We always use the customer’s firewall. Data is transferred one way and always in consultation with the customer.

And Florian, if you have the data that is on the Stackable data platform and hosted in the IONOS Cloud, how is the visualization and data analysis done? How do you recognize whether values such as volume flows or oxygen values are not on target?


For these analyses, we need the expertise of Max and his team. We coordinate closely to define the target values and build reporting on them. We calculate new values or KPIs by building Spark applications that perform and store these calculations. We have an expert for visualization in Power BI who visualizes the target and actual values in close cooperation with Max’s team.

Florian, what makes b.telligent special compared to other providers on the market? Especially in terms of openness to hyperscalers, certain certifications and benefits, as well as data management and security?


What sets us apart is our many years of experience in the data business; we have been active in it for 20 years. We are experts in data structuring and in setting up data architectures with different layers – raw, standardized, curated – and can map these automatically. We have gained our expertise through numerous projects with customers, particularly in the manufacturing sector. This often requires specialist input, which we can quickly translate into data understanding and offer scalable solutions from start to finish. We also have ready-made modules for quickly building solutions, such as Infrastructure as Code, which we often implement with Terraform, or GitOps approaches with Argo CD, for which we have developed templates. These enable us to roll out data platforms quickly and then deliver added value to customers really quickly.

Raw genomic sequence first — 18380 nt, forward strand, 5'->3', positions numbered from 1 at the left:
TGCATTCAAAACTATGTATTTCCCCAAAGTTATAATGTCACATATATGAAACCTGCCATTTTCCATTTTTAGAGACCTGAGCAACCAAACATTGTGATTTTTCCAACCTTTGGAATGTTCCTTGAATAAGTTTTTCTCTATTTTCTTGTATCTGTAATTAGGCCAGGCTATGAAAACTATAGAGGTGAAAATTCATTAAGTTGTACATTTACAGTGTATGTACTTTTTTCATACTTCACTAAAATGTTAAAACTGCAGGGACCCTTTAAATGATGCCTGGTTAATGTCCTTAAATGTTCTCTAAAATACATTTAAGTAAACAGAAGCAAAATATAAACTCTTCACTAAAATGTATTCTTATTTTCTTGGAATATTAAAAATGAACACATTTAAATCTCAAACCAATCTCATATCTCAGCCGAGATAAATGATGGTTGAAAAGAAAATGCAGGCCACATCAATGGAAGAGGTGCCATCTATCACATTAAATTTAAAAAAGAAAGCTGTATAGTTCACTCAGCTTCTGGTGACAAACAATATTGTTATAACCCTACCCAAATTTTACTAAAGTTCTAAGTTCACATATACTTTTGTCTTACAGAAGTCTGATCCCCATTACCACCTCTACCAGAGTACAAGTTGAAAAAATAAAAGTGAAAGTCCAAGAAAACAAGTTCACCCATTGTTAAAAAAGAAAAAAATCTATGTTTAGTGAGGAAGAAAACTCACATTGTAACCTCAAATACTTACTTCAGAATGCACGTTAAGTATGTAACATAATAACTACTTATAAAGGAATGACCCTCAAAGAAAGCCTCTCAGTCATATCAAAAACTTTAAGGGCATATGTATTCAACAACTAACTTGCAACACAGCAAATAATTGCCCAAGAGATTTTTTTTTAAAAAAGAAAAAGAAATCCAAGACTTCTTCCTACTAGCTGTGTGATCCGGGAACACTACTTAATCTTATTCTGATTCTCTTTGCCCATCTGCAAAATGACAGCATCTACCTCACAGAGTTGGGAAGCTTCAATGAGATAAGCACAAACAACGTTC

Exactly, also from practical experience. Max, you said that you were primarily looking for a provider that offers appropriate encryption and security, but also that you retain control over the data. What goes in and out, topics like that. What else do you think is special about b.telligent?


So it was important for us that they are independent of the platforms. You have AWS skills, Azure skills and experience with other platforms such as IONOS. We found that very interesting because while AWS or Azure have great applications where it makes sense to use certain features, we need to keep an open mind and find out where we can achieve the most success. That’s why it was important for us to have a cross-platform contact person to support us.

I’m just looking at the time because I still have a lot of questions that interest me, but we can sort that out later. Or if you say this is exciting, we have a similar topic, you are welcome to contact Max and Florian. I link their LinkedIn profiles in the show notes. The last question for today: Have you already gained experience in working together? Do you have anything you would like to share with the audience? What experiences can you share? Are there any pitfalls to watch out for? What do you want to emphasize?